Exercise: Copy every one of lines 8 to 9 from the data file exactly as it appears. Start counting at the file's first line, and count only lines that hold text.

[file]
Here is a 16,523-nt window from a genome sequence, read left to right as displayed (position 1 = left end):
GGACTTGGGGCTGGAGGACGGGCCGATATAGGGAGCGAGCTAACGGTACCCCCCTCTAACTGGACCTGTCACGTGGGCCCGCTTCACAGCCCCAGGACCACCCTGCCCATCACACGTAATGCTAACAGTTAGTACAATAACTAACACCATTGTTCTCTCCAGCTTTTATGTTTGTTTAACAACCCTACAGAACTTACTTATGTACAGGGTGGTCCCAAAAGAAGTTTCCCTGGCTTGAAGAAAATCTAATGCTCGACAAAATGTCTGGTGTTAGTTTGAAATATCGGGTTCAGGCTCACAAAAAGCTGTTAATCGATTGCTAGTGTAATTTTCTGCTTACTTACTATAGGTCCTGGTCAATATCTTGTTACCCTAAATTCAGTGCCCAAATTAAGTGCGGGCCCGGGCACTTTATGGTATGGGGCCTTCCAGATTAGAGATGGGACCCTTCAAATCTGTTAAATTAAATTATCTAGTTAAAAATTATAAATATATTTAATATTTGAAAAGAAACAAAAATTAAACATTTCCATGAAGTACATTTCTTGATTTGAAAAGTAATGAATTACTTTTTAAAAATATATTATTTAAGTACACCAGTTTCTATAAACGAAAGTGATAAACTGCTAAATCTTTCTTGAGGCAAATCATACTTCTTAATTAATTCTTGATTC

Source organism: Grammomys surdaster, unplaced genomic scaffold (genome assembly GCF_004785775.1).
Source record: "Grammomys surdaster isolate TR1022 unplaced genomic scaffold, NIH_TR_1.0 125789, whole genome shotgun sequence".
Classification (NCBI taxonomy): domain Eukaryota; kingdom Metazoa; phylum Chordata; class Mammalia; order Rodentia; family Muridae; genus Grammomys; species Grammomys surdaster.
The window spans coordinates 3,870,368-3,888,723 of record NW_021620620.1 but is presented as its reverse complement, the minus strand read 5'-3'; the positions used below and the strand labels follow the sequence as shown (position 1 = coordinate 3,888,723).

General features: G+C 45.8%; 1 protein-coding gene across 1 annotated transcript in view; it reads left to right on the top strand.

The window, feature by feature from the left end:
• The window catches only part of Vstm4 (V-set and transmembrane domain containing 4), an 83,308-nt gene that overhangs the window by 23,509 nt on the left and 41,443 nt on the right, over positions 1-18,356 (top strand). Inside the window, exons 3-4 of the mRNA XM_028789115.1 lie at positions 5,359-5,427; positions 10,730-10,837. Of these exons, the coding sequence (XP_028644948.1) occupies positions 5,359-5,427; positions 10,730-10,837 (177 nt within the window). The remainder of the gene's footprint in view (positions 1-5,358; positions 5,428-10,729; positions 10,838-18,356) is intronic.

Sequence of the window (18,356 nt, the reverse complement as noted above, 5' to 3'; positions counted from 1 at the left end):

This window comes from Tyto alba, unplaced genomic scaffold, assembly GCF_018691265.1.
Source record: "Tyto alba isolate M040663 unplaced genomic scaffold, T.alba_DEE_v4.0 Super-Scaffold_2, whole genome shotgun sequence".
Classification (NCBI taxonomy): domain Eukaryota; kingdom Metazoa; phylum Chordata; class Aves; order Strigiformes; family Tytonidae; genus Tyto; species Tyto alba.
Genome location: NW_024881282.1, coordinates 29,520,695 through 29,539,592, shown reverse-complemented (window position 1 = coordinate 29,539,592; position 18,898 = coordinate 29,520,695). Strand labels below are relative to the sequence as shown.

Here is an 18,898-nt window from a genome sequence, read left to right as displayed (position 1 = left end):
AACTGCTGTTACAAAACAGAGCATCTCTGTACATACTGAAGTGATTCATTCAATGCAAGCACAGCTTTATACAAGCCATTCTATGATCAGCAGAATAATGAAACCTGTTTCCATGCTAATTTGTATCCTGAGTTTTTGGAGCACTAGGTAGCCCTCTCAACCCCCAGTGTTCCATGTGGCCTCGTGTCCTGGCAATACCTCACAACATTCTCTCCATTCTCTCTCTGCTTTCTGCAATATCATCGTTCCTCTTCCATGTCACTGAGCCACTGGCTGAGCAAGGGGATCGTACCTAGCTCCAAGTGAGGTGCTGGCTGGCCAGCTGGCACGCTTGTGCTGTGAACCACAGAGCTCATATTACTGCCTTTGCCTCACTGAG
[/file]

The window, feature by feature from the left end:
• The window catches only part of Vstm4 (V-set and transmembrane domain containing 4), an 83,308-nt gene that overhangs the window by 23,509 nt on the left and 41,443 nt on the right, over positions 1-18,356 (top strand). Inside the window, exons 3-4 of the mRNA XM_028789115.1 lie at positions 5,359-5,427; positions 10,730-10,837. Of these exons, the coding sequence (XP_028644948.1) occupies positions 5,359-5,427; positions 10,730-10,837 (177 nt within the window). The remainder of the gene's footprint in view (positions 1-5,358; positions 5,428-10,729; positions 10,838-18,356) is intronic.